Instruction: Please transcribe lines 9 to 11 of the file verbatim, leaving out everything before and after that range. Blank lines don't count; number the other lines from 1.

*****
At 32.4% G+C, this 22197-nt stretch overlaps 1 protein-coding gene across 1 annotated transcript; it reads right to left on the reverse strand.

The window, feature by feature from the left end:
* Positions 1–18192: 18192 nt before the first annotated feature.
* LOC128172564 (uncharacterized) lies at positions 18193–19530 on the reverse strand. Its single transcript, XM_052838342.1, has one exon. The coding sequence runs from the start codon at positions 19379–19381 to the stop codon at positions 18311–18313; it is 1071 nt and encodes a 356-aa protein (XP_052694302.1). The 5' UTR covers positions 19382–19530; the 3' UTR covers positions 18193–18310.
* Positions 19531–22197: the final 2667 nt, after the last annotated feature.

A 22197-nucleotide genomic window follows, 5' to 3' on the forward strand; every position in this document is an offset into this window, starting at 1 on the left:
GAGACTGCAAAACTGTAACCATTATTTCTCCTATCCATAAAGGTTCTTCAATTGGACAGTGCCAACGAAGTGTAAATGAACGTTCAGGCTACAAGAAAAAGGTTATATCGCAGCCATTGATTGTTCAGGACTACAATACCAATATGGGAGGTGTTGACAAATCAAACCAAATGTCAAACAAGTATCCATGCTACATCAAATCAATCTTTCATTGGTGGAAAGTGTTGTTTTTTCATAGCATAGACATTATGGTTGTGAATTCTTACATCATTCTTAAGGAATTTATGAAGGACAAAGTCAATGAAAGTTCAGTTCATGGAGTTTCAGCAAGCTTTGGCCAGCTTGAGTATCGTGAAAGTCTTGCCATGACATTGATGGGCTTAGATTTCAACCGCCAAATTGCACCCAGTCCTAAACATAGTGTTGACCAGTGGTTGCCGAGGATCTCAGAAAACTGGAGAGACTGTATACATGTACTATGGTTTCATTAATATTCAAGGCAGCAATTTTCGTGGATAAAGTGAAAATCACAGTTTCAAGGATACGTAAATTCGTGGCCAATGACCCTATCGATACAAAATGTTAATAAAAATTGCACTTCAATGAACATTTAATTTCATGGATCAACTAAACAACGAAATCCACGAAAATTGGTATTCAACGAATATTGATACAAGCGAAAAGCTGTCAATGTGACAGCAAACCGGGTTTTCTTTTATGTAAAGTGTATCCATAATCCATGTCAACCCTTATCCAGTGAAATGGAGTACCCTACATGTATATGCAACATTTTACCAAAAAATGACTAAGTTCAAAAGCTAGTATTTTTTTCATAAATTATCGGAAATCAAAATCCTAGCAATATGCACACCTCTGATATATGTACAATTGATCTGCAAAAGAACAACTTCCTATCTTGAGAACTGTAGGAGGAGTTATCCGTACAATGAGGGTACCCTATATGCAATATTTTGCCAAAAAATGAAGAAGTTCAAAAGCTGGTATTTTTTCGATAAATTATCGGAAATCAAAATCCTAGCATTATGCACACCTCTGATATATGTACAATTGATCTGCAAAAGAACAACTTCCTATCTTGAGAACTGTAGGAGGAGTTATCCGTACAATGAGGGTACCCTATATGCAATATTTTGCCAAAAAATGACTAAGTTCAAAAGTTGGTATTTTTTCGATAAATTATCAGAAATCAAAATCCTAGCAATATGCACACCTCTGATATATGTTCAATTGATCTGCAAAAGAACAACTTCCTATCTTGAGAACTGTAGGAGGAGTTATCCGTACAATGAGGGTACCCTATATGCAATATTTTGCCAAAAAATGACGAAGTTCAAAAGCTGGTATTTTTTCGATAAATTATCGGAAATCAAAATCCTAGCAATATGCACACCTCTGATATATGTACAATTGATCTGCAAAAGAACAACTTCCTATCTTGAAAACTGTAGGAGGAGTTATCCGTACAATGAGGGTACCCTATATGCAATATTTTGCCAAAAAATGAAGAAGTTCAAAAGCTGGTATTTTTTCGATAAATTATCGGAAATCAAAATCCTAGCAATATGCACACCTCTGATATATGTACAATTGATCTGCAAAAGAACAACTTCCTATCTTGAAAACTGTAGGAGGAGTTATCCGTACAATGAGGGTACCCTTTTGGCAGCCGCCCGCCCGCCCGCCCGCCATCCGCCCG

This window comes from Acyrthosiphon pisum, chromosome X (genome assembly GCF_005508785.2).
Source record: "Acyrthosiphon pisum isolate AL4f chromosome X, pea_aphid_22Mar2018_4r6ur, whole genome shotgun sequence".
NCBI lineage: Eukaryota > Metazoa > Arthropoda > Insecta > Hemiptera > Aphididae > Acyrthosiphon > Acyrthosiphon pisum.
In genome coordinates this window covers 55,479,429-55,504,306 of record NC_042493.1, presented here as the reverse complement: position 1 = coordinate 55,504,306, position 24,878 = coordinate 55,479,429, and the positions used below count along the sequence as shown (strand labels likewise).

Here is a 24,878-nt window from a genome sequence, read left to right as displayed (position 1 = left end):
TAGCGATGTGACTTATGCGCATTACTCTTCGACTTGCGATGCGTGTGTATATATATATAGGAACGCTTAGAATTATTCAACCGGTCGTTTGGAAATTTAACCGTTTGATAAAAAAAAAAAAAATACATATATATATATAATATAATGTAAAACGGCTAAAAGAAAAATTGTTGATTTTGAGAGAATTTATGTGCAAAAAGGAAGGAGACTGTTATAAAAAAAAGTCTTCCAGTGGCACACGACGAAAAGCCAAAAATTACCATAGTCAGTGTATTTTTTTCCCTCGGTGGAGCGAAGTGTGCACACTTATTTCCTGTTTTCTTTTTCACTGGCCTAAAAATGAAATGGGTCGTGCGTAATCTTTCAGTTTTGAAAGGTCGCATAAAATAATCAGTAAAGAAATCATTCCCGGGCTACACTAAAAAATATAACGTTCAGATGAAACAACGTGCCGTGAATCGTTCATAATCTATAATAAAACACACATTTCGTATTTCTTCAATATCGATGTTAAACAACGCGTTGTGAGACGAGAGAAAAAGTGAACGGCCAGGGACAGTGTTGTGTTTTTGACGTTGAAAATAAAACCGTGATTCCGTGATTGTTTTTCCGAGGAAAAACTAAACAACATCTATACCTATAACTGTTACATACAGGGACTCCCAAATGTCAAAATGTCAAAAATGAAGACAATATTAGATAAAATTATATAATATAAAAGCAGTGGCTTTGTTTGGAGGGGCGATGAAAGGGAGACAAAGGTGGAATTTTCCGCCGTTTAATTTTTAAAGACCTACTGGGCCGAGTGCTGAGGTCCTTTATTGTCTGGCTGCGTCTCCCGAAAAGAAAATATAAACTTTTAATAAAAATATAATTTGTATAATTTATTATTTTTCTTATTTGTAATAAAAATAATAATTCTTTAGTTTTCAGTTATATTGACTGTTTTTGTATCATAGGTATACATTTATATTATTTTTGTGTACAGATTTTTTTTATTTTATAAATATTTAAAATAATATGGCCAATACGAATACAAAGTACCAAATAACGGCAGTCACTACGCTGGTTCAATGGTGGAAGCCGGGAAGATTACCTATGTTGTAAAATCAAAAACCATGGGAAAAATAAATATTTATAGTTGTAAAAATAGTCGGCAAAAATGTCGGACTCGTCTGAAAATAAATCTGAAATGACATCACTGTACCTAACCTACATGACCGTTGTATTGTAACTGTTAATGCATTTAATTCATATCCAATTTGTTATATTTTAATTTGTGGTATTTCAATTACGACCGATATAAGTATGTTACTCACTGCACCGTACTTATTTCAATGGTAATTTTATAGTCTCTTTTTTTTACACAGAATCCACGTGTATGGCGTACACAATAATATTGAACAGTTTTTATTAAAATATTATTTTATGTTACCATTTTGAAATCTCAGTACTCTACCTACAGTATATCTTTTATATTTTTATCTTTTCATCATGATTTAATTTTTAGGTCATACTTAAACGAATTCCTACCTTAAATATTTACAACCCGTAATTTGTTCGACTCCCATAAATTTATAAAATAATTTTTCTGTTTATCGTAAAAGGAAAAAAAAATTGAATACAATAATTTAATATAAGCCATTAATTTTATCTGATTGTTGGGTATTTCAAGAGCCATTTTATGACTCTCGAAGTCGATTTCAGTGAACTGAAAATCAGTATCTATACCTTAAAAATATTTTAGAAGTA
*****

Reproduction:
Source record: "Acyrthosiphon pisum isolate AL4f chromosome X, pea_aphid_22Mar2018_4r6ur, whole genome shotgun sequence".
NCBI lineage: Eukaryota > Metazoa > Arthropoda > Insecta > Hemiptera > Aphididae > Acyrthosiphon > Acyrthosiphon pisum.
In genome coordinates this window covers 55,479,429-55,504,306 of record NC_042493.1, presented here as the reverse complement: position 1 = coordinate 55,504,306, position 24,878 = coordinate 55,479,429, and the positions used below count along the sequence as shown (strand labels likewise).